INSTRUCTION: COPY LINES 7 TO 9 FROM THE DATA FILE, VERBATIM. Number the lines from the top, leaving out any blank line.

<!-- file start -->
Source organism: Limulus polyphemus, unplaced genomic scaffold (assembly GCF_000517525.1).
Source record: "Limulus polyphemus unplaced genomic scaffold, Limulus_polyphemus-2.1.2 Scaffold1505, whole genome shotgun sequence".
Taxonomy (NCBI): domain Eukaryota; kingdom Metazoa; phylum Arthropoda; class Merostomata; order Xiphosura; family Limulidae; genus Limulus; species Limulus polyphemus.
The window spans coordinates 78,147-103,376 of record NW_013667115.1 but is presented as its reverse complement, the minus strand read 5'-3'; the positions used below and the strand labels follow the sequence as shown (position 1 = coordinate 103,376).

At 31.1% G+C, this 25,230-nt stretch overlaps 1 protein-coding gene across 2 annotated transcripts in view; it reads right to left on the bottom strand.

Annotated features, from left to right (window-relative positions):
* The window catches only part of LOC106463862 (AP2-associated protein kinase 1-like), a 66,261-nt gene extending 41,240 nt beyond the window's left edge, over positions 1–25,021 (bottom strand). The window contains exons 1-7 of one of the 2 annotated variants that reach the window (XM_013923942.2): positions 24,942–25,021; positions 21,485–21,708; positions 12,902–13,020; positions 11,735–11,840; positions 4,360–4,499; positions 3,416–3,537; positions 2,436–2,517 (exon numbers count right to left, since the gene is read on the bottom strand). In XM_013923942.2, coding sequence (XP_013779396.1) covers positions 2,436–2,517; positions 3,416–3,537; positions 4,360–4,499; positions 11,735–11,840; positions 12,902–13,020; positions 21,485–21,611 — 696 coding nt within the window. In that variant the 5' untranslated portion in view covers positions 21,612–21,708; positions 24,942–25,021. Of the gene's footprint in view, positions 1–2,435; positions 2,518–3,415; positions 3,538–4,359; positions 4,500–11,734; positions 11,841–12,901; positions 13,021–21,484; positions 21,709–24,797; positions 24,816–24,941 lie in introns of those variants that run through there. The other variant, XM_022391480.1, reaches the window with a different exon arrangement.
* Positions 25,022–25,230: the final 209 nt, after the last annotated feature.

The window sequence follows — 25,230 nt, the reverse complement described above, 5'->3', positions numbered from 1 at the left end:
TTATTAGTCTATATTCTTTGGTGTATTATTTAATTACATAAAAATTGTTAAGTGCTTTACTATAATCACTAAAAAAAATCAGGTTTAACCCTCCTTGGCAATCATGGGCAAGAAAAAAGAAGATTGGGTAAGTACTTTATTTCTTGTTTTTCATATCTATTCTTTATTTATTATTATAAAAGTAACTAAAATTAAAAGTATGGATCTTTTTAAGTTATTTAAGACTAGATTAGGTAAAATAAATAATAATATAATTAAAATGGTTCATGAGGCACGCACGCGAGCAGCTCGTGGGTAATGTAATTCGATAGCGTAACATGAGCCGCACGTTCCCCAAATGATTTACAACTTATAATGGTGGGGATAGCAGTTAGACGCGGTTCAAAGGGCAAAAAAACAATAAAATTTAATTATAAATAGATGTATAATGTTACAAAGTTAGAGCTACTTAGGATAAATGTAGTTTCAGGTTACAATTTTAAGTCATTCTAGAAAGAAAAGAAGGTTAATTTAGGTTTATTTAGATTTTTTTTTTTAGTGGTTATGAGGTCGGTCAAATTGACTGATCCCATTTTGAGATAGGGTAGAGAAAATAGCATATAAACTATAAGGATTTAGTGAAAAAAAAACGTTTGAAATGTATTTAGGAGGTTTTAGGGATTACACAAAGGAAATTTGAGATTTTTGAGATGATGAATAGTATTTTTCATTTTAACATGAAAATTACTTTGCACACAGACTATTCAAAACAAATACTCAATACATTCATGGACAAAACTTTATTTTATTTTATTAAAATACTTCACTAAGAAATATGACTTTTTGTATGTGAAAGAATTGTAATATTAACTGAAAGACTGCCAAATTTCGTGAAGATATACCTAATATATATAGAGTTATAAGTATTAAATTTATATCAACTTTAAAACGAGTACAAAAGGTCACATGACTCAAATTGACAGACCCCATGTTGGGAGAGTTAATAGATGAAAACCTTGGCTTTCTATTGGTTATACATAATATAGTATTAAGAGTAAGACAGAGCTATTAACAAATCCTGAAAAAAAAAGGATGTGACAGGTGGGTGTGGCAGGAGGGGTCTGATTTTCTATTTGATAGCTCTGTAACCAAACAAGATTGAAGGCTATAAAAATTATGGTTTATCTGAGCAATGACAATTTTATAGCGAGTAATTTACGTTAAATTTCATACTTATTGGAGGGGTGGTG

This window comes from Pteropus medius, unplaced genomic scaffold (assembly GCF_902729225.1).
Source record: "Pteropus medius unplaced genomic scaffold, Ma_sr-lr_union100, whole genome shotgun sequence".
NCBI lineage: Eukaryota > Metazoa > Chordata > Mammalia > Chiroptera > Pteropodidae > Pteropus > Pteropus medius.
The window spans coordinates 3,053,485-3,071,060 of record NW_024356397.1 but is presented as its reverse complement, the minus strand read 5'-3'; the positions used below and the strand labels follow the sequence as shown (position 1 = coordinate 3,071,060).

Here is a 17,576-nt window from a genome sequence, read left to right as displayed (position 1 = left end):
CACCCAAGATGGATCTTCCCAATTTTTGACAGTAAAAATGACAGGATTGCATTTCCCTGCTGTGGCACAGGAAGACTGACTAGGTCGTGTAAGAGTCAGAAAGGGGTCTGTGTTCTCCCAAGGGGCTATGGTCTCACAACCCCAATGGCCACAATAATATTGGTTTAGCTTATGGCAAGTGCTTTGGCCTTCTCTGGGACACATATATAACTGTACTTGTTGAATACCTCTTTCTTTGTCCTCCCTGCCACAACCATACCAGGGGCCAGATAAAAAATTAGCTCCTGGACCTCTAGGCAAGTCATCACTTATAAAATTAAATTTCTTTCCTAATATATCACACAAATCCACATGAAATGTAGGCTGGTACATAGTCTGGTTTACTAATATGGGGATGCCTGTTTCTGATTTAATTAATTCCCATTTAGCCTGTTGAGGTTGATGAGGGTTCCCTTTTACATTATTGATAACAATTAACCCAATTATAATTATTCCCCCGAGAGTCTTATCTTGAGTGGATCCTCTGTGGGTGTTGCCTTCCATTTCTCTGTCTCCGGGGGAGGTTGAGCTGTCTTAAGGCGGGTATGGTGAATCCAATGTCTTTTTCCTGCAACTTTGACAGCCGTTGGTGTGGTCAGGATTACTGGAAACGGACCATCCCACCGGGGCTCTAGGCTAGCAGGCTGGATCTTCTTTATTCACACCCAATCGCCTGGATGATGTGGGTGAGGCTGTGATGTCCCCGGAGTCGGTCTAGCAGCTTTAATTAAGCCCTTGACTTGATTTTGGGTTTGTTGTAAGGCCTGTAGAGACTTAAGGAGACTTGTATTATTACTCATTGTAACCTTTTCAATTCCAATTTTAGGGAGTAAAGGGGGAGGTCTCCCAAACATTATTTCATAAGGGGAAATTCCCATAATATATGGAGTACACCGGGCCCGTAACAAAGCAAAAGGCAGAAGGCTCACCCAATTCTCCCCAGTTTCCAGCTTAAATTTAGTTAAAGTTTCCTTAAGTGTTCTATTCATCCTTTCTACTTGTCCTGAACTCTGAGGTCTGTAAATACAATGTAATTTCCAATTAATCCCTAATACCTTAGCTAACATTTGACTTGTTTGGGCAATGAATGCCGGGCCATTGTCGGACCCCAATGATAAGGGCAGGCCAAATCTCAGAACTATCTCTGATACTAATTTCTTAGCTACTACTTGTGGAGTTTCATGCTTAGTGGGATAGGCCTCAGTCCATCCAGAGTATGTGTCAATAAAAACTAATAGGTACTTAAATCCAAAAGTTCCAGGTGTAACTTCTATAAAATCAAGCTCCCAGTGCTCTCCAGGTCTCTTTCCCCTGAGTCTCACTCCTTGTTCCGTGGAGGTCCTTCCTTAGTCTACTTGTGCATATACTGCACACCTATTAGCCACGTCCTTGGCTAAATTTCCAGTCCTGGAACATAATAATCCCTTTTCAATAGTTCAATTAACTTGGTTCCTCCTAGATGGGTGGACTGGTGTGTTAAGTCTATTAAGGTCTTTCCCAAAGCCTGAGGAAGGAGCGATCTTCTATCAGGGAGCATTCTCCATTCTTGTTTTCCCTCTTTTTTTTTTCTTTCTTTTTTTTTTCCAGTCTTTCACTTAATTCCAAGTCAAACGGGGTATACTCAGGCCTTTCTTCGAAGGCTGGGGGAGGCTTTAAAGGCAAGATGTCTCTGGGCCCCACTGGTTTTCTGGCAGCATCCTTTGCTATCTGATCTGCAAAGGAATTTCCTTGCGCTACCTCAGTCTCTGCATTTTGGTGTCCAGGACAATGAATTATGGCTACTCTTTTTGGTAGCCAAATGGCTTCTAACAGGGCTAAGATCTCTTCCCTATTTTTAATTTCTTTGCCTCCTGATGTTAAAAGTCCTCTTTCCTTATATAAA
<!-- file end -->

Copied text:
* The window catches only part of LOC106463862 (AP2-associated protein kinase 1-like), a 66,261-nt gene extending 41,240 nt beyond the window's left edge, over positions 1–25,021 (bottom strand). The window contains exons 1-7 of one of the 2 annotated variants that reach the window (XM_013923942.2): positions 24,942–25,021; positions 21,485–21,708; positions 12,902–13,020; positions 11,735–11,840; positions 4,360–4,499; positions 3,416–3,537; positions 2,436–2,517 (exon numbers count right to left, since the gene is read on the bottom strand). In XM_013923942.2, coding sequence (XP_013779396.1) covers positions 2,436–2,517; positions 3,416–3,537; positions 4,360–4,499; positions 11,735–11,840; positions 12,902–13,020; positions 21,485–21,611 — 696 coding nt within the window. In that variant the 5' untranslated portion in view covers positions 21,612–21,708; positions 24,942–25,021. Of the gene's footprint in view, positions 1–2,435; positions 2,518–3,415; positions 3,538–4,359; positions 4,500–11,734; positions 11,841–12,901; positions 13,021–21,484; positions 21,709–24,797; positions 24,816–24,941 lie in introns of those variants that run through there. The other variant, XM_022391480.1, reaches the window with a different exon arrangement.
* Positions 25,022–25,230: the final 209 nt, after the last annotated feature.

The window sequence follows — 25,230 nt, the reverse complement described above, 5'->3', positions numbered from 1 at the left end: